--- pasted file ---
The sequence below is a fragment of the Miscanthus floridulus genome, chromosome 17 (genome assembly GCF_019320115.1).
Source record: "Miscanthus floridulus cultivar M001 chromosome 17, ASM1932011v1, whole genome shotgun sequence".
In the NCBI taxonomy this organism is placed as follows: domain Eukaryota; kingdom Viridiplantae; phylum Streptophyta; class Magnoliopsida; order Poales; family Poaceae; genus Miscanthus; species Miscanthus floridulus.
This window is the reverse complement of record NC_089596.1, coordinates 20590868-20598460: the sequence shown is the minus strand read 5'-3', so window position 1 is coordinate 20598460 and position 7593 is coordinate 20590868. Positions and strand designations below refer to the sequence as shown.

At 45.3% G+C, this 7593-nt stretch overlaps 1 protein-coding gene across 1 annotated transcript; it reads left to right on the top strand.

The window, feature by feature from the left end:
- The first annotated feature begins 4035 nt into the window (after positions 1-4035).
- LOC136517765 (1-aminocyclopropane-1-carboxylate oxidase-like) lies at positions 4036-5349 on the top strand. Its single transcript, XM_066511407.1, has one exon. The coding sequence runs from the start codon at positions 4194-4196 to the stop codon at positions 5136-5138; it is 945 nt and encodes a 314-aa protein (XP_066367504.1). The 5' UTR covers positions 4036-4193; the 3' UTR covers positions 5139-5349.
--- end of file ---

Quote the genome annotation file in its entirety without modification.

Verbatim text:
The sequence below is a fragment of the Miscanthus floridulus genome, chromosome 17 (genome assembly GCF_019320115.1).
Source record: "Miscanthus floridulus cultivar M001 chromosome 17, ASM1932011v1, whole genome shotgun sequence".
In the NCBI taxonomy this organism is placed as follows: domain Eukaryota; kingdom Viridiplantae; phylum Streptophyta; class Magnoliopsida; order Poales; family Poaceae; genus Miscanthus; species Miscanthus floridulus.
This window is the reverse complement of record NC_089596.1, coordinates 20590868-20598460: the sequence shown is the minus strand read 5'-3', so window position 1 is coordinate 20598460 and position 7593 is coordinate 20590868. Positions and strand designations below refer to the sequence as shown.

At 45.3% G+C, this 7593-nt stretch overlaps 1 protein-coding gene across 1 annotated transcript; it reads left to right on the top strand.

The window, feature by feature from the left end:
- The first annotated feature begins 4035 nt into the window (after positions 1-4035).
- LOC136517765 (1-aminocyclopropane-1-carboxylate oxidase-like) lies at positions 4036-5349 on the top strand. Its single transcript, XM_066511407.1, has one exon. The coding sequence runs from the start codon at positions 4194-4196 to the stop codon at positions 5136-5138; it is 945 nt and encodes a 314-aa protein (XP_066367504.1). The 5' UTR covers positions 4036-4193; the 3' UTR covers positions 5139-5349.